Regardless of what happens Saturday night, the sum of the Wizards’ trip can be viewed only with disappointment. Washington (26-22) has lost three of its first four matchups, including a blowout in Dallas, after which diminutive guard J.J. Barea created a stir by claiming Wizards players do not like Wall. Markieff Morris took exception and fired back. But the fire shown off the court has not translated where it matters and Washington will post a losing mark over the five-game stretch even if it exacts revenge on the Hawks for a Dec. 27 defeat inside Philips Arena.
On Friday, the Wizards returned to the arena for a short practice and Coach Scott Brooks reviewed the last four games as missed opportunities.
“We haven’t had a good trip,” Brooks said, “but we can make it better by taking care of business tomorrow and go 2-3. It’s not a guarantee but it can make our trip better.”
With a 121-112 loss to the surging Oklahoma City Thunder on Thursday, the Wizards cemented a sub-.500 record for the trip.
Over the last three games, Washington has ranked 29th in the league in field goal percentage (.463) and in Oklahoma City, the shots remained off target in the first half. Even worse, the Wizards could not negotiate their offense effectively. Instead of combating the athleticism of the Thunder with better cuts and quicker, more decisive passes, Washington committed turnovers (23, leading to 36 points) and wasted possessions.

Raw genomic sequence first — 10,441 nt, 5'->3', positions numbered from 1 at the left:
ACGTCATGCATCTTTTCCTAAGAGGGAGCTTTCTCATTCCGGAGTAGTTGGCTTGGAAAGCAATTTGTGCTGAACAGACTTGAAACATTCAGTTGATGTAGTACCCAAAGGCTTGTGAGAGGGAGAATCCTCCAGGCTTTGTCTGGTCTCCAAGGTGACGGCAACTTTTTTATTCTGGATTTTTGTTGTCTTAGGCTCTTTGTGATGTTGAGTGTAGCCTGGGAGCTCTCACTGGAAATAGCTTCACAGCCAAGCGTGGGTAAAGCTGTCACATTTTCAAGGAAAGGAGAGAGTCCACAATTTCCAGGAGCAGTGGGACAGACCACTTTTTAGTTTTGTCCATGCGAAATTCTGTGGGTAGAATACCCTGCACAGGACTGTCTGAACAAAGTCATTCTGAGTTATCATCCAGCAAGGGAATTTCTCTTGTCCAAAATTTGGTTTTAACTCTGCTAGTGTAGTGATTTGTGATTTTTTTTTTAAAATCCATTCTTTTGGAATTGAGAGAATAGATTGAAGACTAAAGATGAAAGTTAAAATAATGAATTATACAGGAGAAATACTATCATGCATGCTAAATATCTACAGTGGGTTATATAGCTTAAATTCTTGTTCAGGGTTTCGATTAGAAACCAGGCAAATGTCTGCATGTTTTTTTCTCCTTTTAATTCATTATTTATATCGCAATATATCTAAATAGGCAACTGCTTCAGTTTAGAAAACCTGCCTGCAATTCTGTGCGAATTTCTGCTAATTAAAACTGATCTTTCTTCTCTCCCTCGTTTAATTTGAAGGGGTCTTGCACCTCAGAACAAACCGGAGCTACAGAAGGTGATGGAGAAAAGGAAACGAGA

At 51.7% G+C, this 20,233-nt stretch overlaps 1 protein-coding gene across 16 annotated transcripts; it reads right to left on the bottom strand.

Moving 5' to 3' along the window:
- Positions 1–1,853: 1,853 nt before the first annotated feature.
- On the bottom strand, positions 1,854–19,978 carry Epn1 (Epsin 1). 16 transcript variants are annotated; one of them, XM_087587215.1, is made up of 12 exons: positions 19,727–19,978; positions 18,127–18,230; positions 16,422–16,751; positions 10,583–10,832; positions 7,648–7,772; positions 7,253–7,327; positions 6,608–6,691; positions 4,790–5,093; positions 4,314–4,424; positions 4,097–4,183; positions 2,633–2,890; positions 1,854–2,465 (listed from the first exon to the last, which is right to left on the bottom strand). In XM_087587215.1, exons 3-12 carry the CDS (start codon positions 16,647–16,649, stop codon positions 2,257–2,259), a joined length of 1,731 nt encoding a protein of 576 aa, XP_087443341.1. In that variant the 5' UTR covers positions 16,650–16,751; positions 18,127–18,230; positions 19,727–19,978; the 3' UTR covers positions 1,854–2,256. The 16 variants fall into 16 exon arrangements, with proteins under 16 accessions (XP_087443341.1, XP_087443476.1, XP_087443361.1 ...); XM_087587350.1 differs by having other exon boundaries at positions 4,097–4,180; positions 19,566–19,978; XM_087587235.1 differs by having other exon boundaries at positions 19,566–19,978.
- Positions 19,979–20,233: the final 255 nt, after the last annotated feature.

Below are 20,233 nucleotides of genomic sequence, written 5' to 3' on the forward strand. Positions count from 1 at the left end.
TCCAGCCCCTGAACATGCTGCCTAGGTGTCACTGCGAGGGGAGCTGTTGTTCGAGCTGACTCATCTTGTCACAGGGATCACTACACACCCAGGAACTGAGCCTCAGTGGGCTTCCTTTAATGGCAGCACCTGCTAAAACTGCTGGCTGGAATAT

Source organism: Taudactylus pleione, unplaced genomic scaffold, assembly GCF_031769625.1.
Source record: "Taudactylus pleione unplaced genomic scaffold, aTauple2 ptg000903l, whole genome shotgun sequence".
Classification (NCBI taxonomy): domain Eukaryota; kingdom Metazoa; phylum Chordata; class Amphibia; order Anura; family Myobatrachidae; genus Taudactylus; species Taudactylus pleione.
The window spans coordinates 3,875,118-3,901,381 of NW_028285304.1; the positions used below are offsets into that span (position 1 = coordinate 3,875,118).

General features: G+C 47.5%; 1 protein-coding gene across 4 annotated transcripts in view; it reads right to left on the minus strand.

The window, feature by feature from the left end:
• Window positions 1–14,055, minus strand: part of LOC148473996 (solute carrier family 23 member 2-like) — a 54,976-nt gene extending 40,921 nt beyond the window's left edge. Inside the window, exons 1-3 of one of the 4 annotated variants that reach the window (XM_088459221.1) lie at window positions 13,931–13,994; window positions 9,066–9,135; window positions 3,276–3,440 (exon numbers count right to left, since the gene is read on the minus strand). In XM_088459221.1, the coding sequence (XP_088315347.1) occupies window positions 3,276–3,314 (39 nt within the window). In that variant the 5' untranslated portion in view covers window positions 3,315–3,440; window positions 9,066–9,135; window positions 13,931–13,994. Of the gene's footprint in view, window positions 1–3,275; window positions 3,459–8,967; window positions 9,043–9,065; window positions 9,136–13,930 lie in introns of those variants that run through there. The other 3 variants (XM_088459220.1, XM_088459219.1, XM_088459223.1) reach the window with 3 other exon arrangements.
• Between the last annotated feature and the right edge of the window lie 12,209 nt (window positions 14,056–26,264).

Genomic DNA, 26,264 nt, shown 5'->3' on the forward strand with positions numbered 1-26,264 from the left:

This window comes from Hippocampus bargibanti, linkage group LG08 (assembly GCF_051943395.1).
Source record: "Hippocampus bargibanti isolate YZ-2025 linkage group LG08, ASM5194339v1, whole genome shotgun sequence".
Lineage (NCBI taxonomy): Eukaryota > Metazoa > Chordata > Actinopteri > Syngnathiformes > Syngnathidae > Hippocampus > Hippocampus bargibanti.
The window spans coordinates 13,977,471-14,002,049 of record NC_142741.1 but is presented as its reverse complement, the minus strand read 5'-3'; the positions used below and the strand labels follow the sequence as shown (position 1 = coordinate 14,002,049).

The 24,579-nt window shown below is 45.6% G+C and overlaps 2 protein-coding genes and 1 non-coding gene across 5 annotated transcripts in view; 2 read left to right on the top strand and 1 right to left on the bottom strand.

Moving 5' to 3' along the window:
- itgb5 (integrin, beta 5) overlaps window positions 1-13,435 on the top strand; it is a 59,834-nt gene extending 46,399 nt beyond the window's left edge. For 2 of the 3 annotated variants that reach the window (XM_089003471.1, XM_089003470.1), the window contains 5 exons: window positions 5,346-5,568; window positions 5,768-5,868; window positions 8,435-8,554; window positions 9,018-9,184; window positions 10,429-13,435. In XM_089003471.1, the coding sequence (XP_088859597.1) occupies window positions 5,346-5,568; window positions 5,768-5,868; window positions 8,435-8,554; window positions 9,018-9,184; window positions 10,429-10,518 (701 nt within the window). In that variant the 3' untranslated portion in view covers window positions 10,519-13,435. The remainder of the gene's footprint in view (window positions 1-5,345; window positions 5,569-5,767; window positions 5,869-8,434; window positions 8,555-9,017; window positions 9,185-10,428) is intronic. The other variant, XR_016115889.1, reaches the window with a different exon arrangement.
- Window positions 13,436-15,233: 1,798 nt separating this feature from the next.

“Last game we turned the ball over but I thought we played pretty hard,” Brooks said. “We couldn’t make shots to start the game, couldn’t make a shot throughout the first half but we came out and scored 72 points in the second half and that was with all of our turnovers.”
While some elements of the loss deserved a rave review — Bradley Beal produced 41 points, 12 rebounds, seven assists and became the youngest player in NBA history to reach 780 career three-pointers — others warranted condemnation.
In the fourth quarter, the Wizards’ offense clicked for 38 points but their defense lagged, especially in the paint. None were more egregious than two plays that involved 33-year-old Carmelo Anthony.
Under the five-minute mark, Anthony brushed past Wall, who was walking down the court, to put back a miss with a two-handed dunk. Then with 1:16 to play, five Wizards were occupied tracking Russell Westbrook, leaving no one to account for Anthony, who again breezed into the paint for a dunk.
“We have to do a better job,” Brooks said. “We have to stay in plays. [Wall] has to. All of us do. We have to be better.”
There were other shortcomings. The second unit played timid against the Thunder’s defense and each player produced a negative plus/minus rating. Also, while Thunder center Steven Adams grabbed seven offensive rebounds, and 10 total, the Wizards’ starting big man Marcin Gortat collected just one rebound in almost 21 minutes.
Washington couldn’t stop Westbrook — who played the game under the mistaken wrong assumption that he was the last player picked by LeBron James in the NBA’s new all-star format. The roster turned out to be listed in alphabetical order and Westbrook appeared last, but since Beal and Wall came before him, he played with an extra chip on his shoulder and pounded the Wizards for 46 points.
“We definitely need a win,” Wall said, referring to the final game on the trip. “And try to get yourself some type of momentum. Going to the break and relax and get everybody healthy as much as possible and give ourselves one big push to end the season.”
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